Research Article

Evidence That SOX2 Overexpression Is Oncogenic in the Lung

  • Yun Lu equal contributor,

    equal contributor Contributed equally to this work with: Yun Lu, Christopher Futtner

    Affiliation: Department of Surgery, Duke University Medical Center, Durham, North Carolina, United States of America

  • Christopher Futtner equal contributor,

    equal contributor Contributed equally to this work with: Yun Lu, Christopher Futtner

    Affiliation: Department of Surgery, Duke University Medical Center, Durham, North Carolina, United States of America

  • Jason R. Rock,

    Affiliation: Department of Cell Biology, Duke University Medical Center, Durham, North Carolina, United States of America

  • Xia Xu,

    Affiliation: Department of Surgery, Duke University Medical Center, Durham, North Carolina, United States of America

  • Walter Whitworth,

    Affiliation: Department of Surgery, Duke University Medical Center, Durham, North Carolina, United States of America

  • Brigid L. M. Hogan,

    Affiliation: Department of Cell Biology, Duke University Medical Center, Durham, North Carolina, United States of America

  • Mark W. Onaitis mail

    Affiliation: Department of Surgery, Duke University Medical Center, Durham, North Carolina, United States of America

  • Published: June 10, 2010
  • DOI: 10.1371/journal.pone.0011022



SOX2 (Sry-box 2) is required to maintain a variety of stem cells, is overexpressed in some solid tumors, and is expressed in epithelial cells of the lung.

Methodology/Principal Findings

We show that SOX2 is overexpressed in human squamous cell lung tumors and some adenocarcinomas. We have generated mouse models in which Sox2 is upregulated in epithelial cells of the lung during development and in the adult. In both cases, overexpression leads to extensive hyperplasia. In the terminal bronchioles, a trachea-like pseudostratified epithelium develops with p63-positive cells underlying columnar cells. Over 12–34 weeks, about half of the mice expressing the highest levels of Sox2 develop carcinoma. These tumors resemble adenocarcinoma but express the squamous marker, Trp63 (p63).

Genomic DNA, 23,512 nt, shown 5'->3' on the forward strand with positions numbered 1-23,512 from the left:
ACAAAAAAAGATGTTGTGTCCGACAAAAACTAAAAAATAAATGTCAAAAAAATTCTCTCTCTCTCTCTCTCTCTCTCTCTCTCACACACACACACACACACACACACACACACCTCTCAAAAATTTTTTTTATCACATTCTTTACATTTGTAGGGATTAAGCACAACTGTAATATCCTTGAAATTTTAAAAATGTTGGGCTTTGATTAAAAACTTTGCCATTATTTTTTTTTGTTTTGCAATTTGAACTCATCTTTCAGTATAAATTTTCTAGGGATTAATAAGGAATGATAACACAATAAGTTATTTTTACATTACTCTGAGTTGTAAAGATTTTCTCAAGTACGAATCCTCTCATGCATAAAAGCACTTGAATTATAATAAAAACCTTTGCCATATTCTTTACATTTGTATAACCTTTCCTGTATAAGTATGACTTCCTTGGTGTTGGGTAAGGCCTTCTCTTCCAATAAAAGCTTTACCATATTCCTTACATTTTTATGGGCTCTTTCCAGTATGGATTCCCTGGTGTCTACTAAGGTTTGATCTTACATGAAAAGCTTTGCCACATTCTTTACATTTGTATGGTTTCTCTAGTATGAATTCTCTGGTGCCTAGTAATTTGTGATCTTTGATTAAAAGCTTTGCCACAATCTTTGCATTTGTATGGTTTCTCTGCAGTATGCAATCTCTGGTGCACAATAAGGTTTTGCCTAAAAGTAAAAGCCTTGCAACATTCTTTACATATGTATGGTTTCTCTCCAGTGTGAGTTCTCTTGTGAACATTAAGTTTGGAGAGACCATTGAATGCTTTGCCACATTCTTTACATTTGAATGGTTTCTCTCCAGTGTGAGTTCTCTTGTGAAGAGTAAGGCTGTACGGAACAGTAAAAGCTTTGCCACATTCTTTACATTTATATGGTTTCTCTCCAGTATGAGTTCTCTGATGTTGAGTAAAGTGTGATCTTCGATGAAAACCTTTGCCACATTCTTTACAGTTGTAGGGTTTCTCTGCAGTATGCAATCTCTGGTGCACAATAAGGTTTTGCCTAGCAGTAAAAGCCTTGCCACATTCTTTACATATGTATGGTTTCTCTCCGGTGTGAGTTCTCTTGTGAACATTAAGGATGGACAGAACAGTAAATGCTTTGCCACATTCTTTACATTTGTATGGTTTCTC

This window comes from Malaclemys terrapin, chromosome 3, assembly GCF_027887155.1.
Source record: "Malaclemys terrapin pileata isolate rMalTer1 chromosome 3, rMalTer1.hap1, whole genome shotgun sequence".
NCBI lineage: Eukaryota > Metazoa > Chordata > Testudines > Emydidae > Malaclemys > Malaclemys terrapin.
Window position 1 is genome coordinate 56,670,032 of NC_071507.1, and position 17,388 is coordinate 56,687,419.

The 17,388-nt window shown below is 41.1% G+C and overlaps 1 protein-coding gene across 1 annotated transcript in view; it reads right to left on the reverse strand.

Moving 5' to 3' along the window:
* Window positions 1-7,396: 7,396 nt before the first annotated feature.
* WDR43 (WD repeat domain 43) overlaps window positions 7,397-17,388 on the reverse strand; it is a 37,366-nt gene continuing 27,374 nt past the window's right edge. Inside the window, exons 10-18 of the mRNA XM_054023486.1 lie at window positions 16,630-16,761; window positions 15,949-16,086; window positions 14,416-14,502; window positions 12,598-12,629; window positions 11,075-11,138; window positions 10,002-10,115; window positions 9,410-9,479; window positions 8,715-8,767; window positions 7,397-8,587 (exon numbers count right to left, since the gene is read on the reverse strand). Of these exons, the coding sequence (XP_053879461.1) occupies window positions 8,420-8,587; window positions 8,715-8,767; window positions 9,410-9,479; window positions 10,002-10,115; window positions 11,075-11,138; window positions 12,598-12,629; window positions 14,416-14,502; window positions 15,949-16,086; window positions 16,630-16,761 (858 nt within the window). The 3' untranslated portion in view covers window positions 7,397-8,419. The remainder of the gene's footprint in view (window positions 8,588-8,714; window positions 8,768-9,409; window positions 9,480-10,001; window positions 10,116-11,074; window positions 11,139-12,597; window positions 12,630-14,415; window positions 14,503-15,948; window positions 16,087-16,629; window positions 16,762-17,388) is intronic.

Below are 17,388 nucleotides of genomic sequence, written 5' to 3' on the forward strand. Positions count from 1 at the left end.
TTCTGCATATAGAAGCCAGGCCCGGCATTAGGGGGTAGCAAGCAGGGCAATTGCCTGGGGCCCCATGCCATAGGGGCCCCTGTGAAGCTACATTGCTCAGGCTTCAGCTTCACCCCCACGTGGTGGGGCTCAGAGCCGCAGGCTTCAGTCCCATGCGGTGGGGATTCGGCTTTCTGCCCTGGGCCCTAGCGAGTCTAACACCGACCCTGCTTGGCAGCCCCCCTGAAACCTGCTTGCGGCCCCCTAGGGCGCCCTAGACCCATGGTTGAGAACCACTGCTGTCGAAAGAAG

These findings demonstrate that Sox2 overexpression both induces a proximal phenotype in the distal airways/alveoli and leads to cancer.


Sox2 is a high mobility group transcription factor essential for early mammalian development and for the maintenance of both pluripotential embryonic stem cells and stem cells in multiple adult tissues [1], [2], [3], [4], [5]. Overexpression of Sox2 has been demonstrated in many different types of solid tumors [6], [7], [8], [9], [10], [11], [12]. Recently, amplification of SOX2 has been described in human squamous cell lung cancers [13], [14], [15]. However, data are lacking regarding a direct in vivo role for Sox2 in oncogenesis.

Sox2 plays important roles in lung epithelium. In the mouse, Sox2 is expressed in lung epithelial cells, both in the embryonic and adult trachea and airway/bronchiolar epithelium [16], [17], [18], [19]. Immunohistochemistry shows Sox2 protein in tracheal basal cells, the p63-positive, undifferentiated progenitors of the mucociliary epithelium [20], and in some, but not all, columnar cells throughout the trachea and adult lung. Deletion of Sox2 in the adult tracheal epithelium results in a reduction in the proportion of basal cells and inhibits their ability to self renew, both in culture and in vivo after injury by exposure to sulfur dioxide (SO2) [17]. Sox2 is also important for maintenance of Clara cells, ciliated cells, and goblet cells in the distal airway as Clara cell-specific deletion late in development leads to a cuboidal epithelium lacking these columnar cell types [19].

Given the importance of Sox2 in the maintenance of stem cell phenotypes, its expression in lung epithelium, and its overexpression in a variety of tumors, we sought to define the potential role of Sox2 in mouse and human lung cancer. We find that SOX2 is overexpressed in human lung squamous cell carcinomas compared with adenocarcinomas. We have used a new conditional allele of the Rosa26 locus to overexpress Sox2 either during lung development, using an SFTPC-Cre transgene, or in epithelial cells of the adult lung using a Secretoglobin1a1(Scgb1a1)-CreER “knock-in” allele [21]. In both models, we find extensive epithelial hyperplasia, especially in the distal bronchioles and adjacent alveoli, which progresses to carcinoma in about half the mice over a period of weeks. In bronchi and at the bronchioalveolar duct junction (BADJ), overexpression of Sox2 leads to development of a pseudostratified epithelium, with p63-positive cells underlying columnar cells. In the alveoli, hyperplasia develops which proceeds to well-differentiated adenocarcinoma in about half of the mice. Many of the hyperplastic cells stain positively for p63 and/or Foxj1, and some cells become ciliated. Finally, in these regions there is upregulation of Cyclin D1, a known target of Sox2 that likely contributes to the abnormal proliferation of these cells.